The intersection labelled A is where, in an ideal world, consumption would occur. The intersection labelled B is where, in my model of the actual world, it will happen. Between these two points, the person subsidising the medical bill is largely paying for suffering to be inflicted upon the patient.

If I were aiming to provide an even better model of medical consumption, I would be likely to include a role for hyperbolic discounting. The effect of this would be to cause the consumer to underestimate the marginal private benefit of healthcare when young. However, my model is intended primarily as a model of healthcare among older people, where the effects are more immediate and so hyperbolic discounting plays less of a role.

In any case, is this such a problem? Some money is wasted on too much healthcare, antibiotics become that bit less effective - a pity, but surely it's far better to err on this side than to err on the side of underprovision?

This brings me to the reason I was thinking about the economics of healthcare. After reading Scott Alexander's half-hilarious-half-depressing parody of Piano Man by Billy Joel a couple of times, I went back to looking over some of his older posts on working in medicine. The first post I read at Slate Star Codex (as an actual follower of the blog, rather than merely as someone who followed a link from Marginal Revolution*) was Who by Slow Decay, which discusses the horrors which are to be found in hospitals. It links to an article entitled How Doctors Die, which talks about how most doctors would not go through the treatment to which their patients are subjected. From reading those, I would suspect that a substantial portion of healthcare spending on terminal patients is not even mere waste - rather, it is destructive. It puts people through painful, disgusting, repugnant deaths in an uncontrolled manner. Euthanasia would be a mercy, but even better would be to just stop f***ing CAUSING these horrible, miserable endings: let people die.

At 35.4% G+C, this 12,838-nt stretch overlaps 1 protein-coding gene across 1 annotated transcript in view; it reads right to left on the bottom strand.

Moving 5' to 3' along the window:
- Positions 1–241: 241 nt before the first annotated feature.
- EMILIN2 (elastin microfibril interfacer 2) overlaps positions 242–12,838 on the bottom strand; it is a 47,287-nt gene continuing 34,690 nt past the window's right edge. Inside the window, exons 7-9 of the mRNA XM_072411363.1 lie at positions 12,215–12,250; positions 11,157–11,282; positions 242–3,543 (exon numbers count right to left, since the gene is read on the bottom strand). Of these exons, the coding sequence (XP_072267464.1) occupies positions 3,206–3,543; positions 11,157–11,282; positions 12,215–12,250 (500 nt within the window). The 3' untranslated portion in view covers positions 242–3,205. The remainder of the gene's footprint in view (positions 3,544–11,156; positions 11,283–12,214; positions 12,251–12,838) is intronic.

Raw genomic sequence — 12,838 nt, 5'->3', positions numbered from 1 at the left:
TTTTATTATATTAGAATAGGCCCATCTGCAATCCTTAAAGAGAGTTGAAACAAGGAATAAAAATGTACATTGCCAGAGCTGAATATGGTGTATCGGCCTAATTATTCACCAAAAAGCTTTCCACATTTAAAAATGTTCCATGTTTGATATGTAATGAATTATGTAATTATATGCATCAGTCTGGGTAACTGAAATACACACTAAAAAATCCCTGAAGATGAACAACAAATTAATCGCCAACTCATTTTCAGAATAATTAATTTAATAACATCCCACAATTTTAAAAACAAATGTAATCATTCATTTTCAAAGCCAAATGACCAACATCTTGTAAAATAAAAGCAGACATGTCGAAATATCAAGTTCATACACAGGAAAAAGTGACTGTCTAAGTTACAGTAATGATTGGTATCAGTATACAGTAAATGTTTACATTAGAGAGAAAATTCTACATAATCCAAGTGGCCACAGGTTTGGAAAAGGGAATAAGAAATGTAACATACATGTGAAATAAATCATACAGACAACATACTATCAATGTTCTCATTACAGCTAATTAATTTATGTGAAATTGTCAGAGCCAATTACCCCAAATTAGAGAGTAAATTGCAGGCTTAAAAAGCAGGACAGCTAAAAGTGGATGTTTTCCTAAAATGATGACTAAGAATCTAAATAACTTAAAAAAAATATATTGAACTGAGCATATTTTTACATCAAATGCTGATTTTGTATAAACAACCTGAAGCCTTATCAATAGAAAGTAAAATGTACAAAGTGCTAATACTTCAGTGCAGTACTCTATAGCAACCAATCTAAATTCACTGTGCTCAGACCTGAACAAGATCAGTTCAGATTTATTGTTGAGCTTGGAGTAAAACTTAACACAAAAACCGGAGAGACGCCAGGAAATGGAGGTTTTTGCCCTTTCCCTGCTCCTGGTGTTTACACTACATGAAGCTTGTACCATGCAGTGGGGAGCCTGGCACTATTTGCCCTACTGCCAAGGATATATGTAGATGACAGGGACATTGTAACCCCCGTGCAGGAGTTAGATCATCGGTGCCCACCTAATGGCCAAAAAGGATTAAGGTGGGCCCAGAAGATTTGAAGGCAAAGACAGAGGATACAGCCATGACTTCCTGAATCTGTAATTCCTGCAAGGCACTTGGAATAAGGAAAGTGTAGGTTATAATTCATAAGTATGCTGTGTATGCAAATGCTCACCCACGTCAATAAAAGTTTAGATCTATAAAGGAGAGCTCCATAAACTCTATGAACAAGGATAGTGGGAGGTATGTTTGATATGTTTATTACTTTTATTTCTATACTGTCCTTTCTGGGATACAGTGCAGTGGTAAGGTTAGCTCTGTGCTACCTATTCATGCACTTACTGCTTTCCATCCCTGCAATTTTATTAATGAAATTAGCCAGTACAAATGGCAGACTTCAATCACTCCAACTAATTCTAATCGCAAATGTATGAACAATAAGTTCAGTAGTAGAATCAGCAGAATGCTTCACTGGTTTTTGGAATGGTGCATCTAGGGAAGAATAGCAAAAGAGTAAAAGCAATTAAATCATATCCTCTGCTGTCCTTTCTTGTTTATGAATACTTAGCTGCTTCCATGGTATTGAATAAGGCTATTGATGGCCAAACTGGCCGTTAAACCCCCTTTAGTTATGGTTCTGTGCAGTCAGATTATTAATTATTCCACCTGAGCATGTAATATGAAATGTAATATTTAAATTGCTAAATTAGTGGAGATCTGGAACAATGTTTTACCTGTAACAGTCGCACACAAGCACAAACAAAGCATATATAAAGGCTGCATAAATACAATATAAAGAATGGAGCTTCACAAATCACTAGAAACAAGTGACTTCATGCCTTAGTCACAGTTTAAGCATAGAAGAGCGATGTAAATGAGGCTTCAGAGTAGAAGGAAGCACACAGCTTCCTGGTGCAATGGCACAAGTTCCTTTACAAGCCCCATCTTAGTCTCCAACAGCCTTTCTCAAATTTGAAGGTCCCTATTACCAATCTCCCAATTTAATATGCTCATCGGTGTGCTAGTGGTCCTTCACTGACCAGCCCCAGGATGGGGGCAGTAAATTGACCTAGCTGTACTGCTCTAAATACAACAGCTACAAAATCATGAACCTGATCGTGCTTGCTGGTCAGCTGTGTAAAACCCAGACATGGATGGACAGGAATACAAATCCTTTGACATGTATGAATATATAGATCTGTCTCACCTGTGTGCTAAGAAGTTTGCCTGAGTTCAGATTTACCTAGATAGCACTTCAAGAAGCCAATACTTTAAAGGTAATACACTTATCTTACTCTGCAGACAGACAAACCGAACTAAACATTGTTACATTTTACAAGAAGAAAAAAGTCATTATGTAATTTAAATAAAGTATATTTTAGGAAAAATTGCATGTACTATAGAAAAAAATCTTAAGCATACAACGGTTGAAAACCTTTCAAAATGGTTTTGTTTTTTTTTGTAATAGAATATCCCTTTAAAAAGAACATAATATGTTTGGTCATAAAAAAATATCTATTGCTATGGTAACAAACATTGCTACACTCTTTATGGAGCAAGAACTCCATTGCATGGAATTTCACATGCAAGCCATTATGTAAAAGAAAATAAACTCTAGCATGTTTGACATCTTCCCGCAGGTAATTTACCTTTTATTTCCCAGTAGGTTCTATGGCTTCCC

So how much of medical spending, then is not merely wasteful but actively damaging? Somewhere between a fifth and a quarter of lifetime medical expenses occur in the last year of life; of course, not all of this is on terminal patients and not all that is spent on terminal patients is destructive; that said, you don't need to be Robin Hanson to think a substantial portion of healthcare spending is counterproductive.

*Speaking of Robin Hanson, the MR link was to this article describing his talk on effective altruism. Reading over this again, I notice the following claim attributed to Hanson:
the real rate of return on investment has been higher than the growth rate for 3000 years and this pattern shows no signs of changing.
Robin argues that for this reason, it is better to save money and donate it all at the end of your life than to donate it immediately. There are rebuttals of this conclusion (e.g. opportunities for efficient charity dry up over time, we can do more good now than we will be able to do in future) but the quoted claim goes unchallenged. Compare to the current debate over Thomas Piketty's  Capital in the 21st Century, where right-wing and libertarian critics of the book have been eager to dispute the claim. There are many trained economists within the effective altruism movement, so surely the statement could have been challenged when Hanson made it? This leads me to suspect that challenges to the idea that r > g are frequently more about ideology than economics.

Monday, 5 May 2014


I suffer from extreme procrastination. It's a serious problem, I'll realise at half-past nine in the evening that I need to go for a run and then shower, all before I get round to cooking and eating tea. When I finally get around to cooking, I'll be working in darkness because I didn't change the lightbulbs in the kitchen when one or three of them had blown. (To be fair my housemates should take some of the rap for that, but then again they're both so tiny as to be unable to touch the ceiling, even when standing on a chair, so I'd be needed anyway). I'll put this off further by writing a blog post about my procrastination, and get distracted half-way through writing the post by listening to We Know Better. Intersperse a few games of online chess, conversations with at least one flatmate, and probably half a dozen other distractions. Washing up will be put off to the next day due to the aforementioned lighting problems.

PS. The internet needs a Beginner's Guide to Buying Lightbulbs. Like, really basic. Different shapes, sizes, wattages, etc and other basic considerations and how to work them out from the package-less lightbulb sitting next to you on the settee. Also, which shops to buy them from, how much you should expect to pay, and other considerations which may seem obvious once you know how to buy them.